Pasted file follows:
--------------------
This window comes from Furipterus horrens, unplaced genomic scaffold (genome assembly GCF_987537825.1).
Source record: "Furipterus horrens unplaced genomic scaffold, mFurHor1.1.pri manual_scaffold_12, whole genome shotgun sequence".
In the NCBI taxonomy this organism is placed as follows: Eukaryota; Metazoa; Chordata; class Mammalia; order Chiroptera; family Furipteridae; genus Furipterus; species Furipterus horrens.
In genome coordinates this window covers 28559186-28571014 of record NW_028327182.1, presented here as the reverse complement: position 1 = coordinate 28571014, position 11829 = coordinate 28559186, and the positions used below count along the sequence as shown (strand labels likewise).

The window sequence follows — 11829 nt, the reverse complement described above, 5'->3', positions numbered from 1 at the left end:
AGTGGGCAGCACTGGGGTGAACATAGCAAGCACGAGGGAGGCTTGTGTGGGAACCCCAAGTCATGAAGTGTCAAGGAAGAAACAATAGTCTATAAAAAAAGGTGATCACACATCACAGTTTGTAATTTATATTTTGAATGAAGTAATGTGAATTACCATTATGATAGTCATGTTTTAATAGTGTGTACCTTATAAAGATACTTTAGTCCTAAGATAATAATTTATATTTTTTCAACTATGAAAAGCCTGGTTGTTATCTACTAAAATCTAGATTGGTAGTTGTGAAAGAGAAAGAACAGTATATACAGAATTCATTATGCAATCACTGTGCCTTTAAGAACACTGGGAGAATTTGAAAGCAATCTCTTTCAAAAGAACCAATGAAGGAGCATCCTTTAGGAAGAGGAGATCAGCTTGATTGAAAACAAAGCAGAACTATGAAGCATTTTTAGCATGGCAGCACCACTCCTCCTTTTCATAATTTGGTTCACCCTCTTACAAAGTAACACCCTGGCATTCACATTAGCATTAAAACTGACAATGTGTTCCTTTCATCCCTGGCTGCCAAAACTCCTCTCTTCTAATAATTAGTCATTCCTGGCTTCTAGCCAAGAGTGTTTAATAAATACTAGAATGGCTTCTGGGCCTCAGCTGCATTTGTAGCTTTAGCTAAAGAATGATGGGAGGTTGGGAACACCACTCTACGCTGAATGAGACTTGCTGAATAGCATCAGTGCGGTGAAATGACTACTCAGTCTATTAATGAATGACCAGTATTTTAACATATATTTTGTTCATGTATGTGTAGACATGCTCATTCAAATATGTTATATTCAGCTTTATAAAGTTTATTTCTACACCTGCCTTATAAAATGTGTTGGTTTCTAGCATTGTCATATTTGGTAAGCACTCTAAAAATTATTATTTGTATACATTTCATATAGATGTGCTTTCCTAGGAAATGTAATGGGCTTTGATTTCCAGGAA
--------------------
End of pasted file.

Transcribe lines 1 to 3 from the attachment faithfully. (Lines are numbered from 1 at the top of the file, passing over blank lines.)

This window comes from Furipterus horrens, unplaced genomic scaffold (genome assembly GCF_987537825.1).
Source record: "Furipterus horrens unplaced genomic scaffold, mFurHor1.1.pri manual_scaffold_12, whole genome shotgun sequence".
In the NCBI taxonomy this organism is placed as follows: Eukaryota; Metazoa; Chordata; class Mammalia; order Chiroptera; family Furipteridae; genus Furipterus; species Furipterus horrens.